Delay in Time to Physical Therapy After Orthopaedic Treatment Original Research

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Jacquelyn Valenzuela-Moss
Katherine Antoniak
Natalya Sarkisova
Curtis VandenBerg
Joshua Yang
Deirdre Ryan
Rachel Y. Goldstein


Introduction: Pediatric patients are often prescribed physical therapy following an orthopaedic diagnosis or surgical procedure; however, many children experience delays which can consequently prolong recovery. The purpose of this study was to identify the factors that delay the patient’s ability to receive timely care after referral to Physical Therapy (PT).

Methods: Pediatric patients who were ordered physical therapy after orthopaedic treatment were prospectively recruited to participate in this study. Patients were administered a Pediatric Outcomes Data Collection Instrument (PODCI) (self or parent-reported) at 6 weeks post initial referral. A delay was defined as a wait of 2 weeks or more between the referral and first physical therapy appointment.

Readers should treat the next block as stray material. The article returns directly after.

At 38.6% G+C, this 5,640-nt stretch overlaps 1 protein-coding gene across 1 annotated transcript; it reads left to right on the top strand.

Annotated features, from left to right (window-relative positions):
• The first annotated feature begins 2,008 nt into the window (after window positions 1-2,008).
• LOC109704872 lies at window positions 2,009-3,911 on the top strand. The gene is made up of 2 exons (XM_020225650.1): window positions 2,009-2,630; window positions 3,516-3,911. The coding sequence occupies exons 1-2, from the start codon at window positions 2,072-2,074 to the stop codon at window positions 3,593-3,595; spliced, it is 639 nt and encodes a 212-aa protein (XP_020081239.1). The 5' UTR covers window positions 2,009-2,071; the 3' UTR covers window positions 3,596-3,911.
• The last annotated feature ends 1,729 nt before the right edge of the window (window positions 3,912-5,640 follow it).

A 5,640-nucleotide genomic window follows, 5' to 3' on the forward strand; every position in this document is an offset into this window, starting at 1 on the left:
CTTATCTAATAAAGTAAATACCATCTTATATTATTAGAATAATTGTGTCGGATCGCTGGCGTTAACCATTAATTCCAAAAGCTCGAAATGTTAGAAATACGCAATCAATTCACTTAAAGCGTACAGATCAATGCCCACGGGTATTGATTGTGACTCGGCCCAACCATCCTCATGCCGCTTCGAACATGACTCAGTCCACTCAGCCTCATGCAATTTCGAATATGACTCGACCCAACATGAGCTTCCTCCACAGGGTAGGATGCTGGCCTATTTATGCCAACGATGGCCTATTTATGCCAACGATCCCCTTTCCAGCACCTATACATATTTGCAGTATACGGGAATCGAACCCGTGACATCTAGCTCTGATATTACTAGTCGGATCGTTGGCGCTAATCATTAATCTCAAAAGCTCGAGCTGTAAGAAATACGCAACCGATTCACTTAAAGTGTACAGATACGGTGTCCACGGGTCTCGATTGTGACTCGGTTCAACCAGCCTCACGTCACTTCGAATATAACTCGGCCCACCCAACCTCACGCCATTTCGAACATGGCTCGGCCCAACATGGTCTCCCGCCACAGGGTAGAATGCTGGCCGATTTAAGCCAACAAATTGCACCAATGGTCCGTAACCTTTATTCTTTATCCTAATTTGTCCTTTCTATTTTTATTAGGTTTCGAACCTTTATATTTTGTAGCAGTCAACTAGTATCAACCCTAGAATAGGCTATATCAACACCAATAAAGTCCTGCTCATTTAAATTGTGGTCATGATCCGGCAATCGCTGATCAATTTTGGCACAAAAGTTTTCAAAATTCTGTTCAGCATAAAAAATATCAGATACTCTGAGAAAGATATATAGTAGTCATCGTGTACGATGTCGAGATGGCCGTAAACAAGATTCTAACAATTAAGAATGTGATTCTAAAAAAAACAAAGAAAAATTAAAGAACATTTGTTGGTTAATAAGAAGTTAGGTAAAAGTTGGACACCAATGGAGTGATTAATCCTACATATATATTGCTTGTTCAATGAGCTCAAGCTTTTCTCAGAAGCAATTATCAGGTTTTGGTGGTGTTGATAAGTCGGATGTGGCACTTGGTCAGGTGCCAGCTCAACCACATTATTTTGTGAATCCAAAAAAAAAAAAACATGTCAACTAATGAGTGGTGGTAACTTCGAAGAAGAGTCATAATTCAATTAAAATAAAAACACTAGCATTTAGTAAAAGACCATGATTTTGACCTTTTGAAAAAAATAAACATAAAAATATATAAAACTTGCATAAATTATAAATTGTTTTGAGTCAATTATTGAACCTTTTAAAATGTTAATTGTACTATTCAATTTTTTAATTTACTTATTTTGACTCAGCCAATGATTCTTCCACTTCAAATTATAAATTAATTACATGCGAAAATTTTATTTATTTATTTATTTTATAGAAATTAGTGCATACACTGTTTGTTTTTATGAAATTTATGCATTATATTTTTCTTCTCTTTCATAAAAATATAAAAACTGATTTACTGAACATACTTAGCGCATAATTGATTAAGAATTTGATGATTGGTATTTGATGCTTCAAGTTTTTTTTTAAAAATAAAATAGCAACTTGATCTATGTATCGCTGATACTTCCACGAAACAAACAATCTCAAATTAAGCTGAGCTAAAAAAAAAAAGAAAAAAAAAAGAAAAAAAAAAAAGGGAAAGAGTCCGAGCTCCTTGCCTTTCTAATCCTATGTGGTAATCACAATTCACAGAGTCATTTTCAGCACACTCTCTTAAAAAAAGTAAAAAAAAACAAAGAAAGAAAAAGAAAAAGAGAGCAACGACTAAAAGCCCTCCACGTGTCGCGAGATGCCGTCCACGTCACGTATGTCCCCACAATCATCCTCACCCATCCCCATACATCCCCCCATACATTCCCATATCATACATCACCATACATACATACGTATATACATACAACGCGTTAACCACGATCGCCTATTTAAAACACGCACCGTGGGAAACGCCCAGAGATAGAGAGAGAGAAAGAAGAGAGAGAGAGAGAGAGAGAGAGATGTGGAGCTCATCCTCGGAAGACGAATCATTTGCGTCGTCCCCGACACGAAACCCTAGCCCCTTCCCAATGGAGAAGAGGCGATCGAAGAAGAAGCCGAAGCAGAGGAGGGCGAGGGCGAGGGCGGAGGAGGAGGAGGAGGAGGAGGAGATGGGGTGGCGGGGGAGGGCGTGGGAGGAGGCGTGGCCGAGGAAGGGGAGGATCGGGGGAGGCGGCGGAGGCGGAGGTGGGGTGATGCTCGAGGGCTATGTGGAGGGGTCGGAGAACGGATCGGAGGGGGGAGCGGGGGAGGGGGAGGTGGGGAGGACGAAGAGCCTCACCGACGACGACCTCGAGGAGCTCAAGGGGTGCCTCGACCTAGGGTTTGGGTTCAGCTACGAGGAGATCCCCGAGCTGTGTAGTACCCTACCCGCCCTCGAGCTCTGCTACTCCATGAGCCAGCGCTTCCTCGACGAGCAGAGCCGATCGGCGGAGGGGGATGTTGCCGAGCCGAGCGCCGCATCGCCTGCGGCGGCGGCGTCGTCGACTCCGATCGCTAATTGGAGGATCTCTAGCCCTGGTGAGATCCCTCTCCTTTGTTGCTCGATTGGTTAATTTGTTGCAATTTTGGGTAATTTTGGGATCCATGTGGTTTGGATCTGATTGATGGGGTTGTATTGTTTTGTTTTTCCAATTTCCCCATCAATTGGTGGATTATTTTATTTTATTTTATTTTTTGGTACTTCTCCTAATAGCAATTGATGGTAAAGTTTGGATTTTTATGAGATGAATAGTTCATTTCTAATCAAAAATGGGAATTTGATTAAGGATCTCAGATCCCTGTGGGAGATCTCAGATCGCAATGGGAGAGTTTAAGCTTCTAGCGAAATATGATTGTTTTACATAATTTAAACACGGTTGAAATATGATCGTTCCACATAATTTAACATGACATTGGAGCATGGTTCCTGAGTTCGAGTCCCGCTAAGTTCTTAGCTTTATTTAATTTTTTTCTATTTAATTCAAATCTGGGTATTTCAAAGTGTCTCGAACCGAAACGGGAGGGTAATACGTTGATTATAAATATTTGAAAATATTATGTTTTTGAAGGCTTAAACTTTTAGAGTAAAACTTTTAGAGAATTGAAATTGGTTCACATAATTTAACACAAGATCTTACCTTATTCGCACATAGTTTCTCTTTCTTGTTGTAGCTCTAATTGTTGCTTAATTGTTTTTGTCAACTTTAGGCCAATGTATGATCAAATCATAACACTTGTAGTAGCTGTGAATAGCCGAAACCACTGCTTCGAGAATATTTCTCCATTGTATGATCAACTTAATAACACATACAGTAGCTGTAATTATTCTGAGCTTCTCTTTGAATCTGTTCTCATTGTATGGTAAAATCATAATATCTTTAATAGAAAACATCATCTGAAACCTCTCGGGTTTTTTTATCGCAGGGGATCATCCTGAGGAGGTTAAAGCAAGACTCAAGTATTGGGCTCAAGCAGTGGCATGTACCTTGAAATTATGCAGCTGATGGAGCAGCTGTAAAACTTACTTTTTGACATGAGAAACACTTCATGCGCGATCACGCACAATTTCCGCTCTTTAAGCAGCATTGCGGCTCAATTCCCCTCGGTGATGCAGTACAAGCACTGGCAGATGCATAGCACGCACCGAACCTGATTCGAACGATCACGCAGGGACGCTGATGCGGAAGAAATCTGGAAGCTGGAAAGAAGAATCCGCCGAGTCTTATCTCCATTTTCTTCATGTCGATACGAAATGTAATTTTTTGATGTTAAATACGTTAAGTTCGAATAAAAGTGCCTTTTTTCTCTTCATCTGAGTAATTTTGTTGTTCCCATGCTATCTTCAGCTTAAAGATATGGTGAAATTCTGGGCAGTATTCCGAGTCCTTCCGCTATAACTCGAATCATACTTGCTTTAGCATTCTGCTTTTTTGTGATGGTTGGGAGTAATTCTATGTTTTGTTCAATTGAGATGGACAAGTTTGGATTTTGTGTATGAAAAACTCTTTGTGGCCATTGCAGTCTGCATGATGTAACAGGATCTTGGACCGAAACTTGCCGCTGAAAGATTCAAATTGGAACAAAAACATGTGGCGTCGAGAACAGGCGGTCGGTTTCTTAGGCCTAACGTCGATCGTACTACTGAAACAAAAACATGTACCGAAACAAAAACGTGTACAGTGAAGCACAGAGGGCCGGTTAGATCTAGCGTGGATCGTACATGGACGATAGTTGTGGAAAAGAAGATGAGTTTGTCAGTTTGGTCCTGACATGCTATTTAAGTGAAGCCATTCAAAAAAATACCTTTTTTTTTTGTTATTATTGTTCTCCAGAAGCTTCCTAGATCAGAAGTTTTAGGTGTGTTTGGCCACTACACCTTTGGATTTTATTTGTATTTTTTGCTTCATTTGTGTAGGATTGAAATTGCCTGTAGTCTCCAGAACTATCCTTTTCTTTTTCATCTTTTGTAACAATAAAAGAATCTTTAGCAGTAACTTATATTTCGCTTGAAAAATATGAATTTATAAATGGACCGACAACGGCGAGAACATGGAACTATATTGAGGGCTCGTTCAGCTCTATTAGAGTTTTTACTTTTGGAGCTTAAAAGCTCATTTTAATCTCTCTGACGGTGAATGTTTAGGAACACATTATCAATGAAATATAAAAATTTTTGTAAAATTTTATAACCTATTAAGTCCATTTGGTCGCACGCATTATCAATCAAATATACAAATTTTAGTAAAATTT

Results: 100 patients with an orthopaedic etiology were enrolled. 60% (60/100) of patients had government insurance and 40% (40/100) had private insurance. Significant differences were revealed between insurance type (p=0.005), ethnicity (p=0.01), and site of injury in time to first appointment (p=0.03). Patients with government insurance were 3.4 times more likely than patients with private insurance to experience a delay to physical therapy (95% CI: 1.5, 8.2). Only 27% (11/40) of patients with private insurance experienced a delay as compared to 57% (34/60) of patients with government insurance. Of the patients with public insurance who experienced a delay, 10% (6/60) were never able to see a physical therapist. All privately insured patients were ultimately seen in PT. More than half (59/100) of participants completed a PODCI; however, there was no correlation was found between PODCI score and delay in therapy (p>0.28).

Conclusion: Patients with government insurance were over three times more likely to experience a delay to attend a physical therapy appointment than patients with private insurance. 10% of patients with public insurance were never able to see a physical therapist. These findings demonstrate a marked inequality in access to care based on insurance type.

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How to Cite
Valenzuela-Moss, J., Antoniak , K., Sarkisova, N., Vandenberg, C., Yang, J., Ryan, D., & Goldstein, R. Y. (2023). Delay in Time to Physical Therapy After Orthopaedic Treatment: Original Research. Journal of the Pediatric Orthopaedic Society of North America, 5(4).
General Orthopaedics